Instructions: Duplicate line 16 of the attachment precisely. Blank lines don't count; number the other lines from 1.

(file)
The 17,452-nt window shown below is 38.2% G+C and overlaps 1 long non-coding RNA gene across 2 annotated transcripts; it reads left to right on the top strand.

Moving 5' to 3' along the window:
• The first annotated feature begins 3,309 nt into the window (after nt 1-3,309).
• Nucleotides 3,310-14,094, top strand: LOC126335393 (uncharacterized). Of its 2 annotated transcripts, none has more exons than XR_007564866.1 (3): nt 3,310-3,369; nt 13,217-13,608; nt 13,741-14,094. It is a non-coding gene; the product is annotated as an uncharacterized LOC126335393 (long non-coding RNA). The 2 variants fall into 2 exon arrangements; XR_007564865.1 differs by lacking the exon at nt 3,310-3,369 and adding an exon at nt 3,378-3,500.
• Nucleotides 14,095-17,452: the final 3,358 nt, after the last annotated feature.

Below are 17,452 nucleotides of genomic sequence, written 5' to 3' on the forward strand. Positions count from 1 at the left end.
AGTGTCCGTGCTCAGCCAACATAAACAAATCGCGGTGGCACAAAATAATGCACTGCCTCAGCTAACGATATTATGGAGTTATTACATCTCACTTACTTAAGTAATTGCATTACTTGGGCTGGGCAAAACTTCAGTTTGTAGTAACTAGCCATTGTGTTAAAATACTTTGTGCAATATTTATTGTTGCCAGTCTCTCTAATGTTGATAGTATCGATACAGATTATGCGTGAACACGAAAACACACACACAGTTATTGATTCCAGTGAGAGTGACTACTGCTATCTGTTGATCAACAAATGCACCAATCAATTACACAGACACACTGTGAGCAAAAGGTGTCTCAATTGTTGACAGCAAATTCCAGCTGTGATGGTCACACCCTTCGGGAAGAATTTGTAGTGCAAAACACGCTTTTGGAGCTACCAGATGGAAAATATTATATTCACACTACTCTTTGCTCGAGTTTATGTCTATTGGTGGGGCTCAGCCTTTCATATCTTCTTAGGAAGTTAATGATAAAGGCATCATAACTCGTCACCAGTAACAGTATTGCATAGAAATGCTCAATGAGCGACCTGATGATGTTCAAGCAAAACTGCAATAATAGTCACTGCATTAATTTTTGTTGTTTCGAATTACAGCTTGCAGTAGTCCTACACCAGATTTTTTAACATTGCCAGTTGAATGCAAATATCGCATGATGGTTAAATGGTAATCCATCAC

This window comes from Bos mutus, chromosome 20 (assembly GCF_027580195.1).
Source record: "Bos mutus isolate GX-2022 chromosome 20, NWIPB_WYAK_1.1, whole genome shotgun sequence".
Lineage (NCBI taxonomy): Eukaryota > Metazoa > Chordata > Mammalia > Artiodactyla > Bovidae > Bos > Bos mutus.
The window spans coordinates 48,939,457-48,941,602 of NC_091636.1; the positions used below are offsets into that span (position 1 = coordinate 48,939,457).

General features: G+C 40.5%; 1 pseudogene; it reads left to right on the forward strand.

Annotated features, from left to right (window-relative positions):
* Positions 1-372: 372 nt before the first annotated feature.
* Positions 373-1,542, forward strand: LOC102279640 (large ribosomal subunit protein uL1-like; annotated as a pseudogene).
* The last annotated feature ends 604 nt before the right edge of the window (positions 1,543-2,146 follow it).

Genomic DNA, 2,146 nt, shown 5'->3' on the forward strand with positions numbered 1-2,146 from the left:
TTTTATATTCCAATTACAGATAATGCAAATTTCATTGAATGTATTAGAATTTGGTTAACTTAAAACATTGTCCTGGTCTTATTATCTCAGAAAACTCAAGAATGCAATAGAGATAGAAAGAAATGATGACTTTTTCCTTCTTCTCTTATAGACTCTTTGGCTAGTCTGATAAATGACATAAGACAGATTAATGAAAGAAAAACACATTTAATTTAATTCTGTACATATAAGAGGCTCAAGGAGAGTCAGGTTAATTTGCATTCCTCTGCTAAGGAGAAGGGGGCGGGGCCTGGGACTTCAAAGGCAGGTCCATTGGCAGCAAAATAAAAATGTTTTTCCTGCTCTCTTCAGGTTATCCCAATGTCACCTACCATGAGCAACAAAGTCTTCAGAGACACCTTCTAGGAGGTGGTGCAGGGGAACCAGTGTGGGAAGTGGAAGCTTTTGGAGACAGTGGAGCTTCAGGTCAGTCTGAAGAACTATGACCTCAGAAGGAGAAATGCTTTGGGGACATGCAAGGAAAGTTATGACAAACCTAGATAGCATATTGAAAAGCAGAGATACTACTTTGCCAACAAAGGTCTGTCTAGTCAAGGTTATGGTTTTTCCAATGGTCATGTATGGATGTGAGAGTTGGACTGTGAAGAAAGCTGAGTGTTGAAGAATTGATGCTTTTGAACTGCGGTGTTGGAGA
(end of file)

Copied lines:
* The last annotated feature ends 604 nt before the right edge of the window (positions 1,543-2,146 follow it).